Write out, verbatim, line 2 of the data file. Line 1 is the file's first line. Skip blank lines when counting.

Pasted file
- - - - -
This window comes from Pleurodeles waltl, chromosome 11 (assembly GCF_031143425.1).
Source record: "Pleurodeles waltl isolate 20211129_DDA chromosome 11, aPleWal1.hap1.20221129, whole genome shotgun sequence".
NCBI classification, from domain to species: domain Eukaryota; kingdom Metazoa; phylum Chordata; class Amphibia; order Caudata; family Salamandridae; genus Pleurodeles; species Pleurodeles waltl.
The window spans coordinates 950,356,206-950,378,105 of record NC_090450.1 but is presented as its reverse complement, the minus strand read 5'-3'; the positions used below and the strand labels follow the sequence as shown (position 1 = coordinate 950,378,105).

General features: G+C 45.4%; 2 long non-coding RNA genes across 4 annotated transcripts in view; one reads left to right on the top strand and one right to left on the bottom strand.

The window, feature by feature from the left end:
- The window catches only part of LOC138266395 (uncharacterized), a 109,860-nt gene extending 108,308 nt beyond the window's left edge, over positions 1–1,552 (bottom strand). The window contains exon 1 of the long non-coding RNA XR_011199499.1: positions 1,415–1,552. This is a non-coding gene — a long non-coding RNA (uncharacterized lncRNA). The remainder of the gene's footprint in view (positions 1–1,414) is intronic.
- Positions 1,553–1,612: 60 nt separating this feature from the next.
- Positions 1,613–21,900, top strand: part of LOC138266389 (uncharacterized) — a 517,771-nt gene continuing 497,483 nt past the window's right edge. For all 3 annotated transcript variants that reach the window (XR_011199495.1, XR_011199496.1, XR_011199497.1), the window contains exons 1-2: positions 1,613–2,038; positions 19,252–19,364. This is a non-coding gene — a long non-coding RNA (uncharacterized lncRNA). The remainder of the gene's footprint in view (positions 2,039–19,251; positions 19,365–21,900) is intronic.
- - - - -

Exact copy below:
Source record: "Pleurodeles waltl isolate 20211129_DDA chromosome 11, aPleWal1.hap1.20221129, whole genome shotgun sequence".